Contributed by Colm Flynn, TCD
Do you consider your PhD to be a job or a vocation?: I have distinct memories of a celestial voice imploring me to share my historical insights with the world… so, vocation then, I suppose. Also, jobs pay so it’s not one of those.
In 20 words or less tell us why you decided to do a PhD: I dearly want to live in an Ivory Tower (I also enjoy my topic and the challenge the research presents).
Colm’s Diary: Writing a PhD is a lot like making love to a beautiful woman – sometimes you wish you were writing a different PhD. It’s the nature of the beast (you may have noted that we’ve now moved on from the beautiful woman analogy) that, no matter how interesting your topic of research, there will be occasions where one’s academic drive and vim deserts one. My answer to the ubiquitous question, ‘you there, what is you PhD in exactly?’, usually elicits a very positive and interested response. Upon discovering that I work on 12th century crusader artillery most people display what seems like genuine interest and have follow up questions even though they might be vague or Lord of the Rings related. It seems, however, despite my proud ownership of a topic that breeds such interest (and I do own it, so back off), it is impossible to complete four or so years (three and a half with any luck) without several of those weeks – the ones wherein one single-handedly doubles the number of hits on the Guardian’s website, the paucity of articles on Medieval artillery in that particular newspaper notwithstanding.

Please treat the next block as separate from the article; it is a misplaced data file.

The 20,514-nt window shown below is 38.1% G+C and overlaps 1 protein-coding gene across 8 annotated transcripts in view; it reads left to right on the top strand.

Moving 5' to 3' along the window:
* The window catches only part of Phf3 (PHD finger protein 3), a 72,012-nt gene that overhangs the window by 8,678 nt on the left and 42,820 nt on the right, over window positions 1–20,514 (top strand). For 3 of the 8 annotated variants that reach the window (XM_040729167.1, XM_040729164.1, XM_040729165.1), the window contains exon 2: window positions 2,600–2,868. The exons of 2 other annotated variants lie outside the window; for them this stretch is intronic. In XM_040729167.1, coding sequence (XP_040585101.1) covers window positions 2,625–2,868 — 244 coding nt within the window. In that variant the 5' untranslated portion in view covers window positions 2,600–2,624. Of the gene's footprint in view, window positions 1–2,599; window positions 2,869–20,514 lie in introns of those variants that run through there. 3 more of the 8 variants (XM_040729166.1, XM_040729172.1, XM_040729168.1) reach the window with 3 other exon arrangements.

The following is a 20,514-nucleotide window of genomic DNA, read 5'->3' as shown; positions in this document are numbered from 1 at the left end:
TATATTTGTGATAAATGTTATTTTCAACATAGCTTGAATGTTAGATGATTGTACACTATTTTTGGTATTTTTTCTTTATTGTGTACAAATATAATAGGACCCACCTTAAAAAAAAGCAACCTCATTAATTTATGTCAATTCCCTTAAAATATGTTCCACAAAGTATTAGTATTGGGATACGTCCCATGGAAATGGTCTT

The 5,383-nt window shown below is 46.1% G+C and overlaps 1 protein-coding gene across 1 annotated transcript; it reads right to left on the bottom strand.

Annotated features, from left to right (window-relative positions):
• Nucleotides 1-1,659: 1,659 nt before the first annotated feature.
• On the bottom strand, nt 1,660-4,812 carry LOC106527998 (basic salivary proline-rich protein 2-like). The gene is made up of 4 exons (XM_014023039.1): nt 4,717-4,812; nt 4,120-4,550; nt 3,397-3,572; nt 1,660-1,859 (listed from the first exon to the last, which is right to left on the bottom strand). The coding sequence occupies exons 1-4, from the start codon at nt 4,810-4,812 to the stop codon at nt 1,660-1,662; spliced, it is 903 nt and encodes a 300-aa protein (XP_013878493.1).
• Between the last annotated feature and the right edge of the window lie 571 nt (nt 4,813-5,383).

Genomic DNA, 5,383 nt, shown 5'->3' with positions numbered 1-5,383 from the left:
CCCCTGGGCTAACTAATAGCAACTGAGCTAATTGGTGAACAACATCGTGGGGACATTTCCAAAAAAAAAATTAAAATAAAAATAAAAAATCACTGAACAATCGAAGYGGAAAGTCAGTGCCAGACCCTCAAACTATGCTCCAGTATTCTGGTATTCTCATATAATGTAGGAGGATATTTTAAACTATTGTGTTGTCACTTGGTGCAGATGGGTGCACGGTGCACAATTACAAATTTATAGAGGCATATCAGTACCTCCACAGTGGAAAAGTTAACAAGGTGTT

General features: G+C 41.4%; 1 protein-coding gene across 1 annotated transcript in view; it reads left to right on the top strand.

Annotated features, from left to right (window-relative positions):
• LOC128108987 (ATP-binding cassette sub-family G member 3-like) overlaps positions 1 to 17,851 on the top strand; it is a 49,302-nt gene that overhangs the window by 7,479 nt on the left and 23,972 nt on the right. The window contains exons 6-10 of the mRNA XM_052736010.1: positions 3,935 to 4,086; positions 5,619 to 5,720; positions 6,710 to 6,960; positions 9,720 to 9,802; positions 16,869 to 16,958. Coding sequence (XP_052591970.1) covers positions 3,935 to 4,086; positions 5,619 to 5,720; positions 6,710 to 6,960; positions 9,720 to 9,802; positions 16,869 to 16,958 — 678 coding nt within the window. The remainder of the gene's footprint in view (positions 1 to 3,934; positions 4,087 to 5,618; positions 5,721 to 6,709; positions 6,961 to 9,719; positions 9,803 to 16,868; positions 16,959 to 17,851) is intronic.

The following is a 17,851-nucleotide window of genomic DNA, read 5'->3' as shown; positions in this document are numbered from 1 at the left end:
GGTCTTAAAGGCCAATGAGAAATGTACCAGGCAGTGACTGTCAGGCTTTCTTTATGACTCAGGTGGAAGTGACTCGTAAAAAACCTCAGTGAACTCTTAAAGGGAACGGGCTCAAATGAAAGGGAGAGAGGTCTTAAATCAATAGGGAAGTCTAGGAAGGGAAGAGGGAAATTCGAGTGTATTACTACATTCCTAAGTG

The further I progress into my research the more convinced I am that there are two principle challenges to the completion of a PhD – motivation and the possession of a viable topic. A student armed with both is set. Keeping those weeks to a minimum as I have done leaves me just with the actual research topic to worry about.
As with many PhDs, the focus of my research underwent a significant change as the issues and the nature of the evidence on those issues became clearer. I now baulk at what a younger and less world weary Colm once thought was possible. It turns out that covering both the historical and archaeological evidence for the transfer of ideas about and methods for siege-warfare from the crusades to Western Europe over the course of the entire twelfth century is quite a tall order. It arguably reflects poorly on me that it took two and a half years to realise the salient (and now obvious) points that Western Europe is a big place containing many, many sources and that 100 years is a not insignificant amount of time. As it happens, concentrating on the historical evidence for one element of siege warfare (artillery), one theatre of war (the crusades) and a mere 50ish years (1097-1148) is far more manageable and voilá, I forged a workable topic from the monster that preceded it: Crusader Artillery, 1097-1148. A workable topic and the drive to see it through.
Colm’s working PhD title is: ‘Crusader Artillery, 1097-1148′.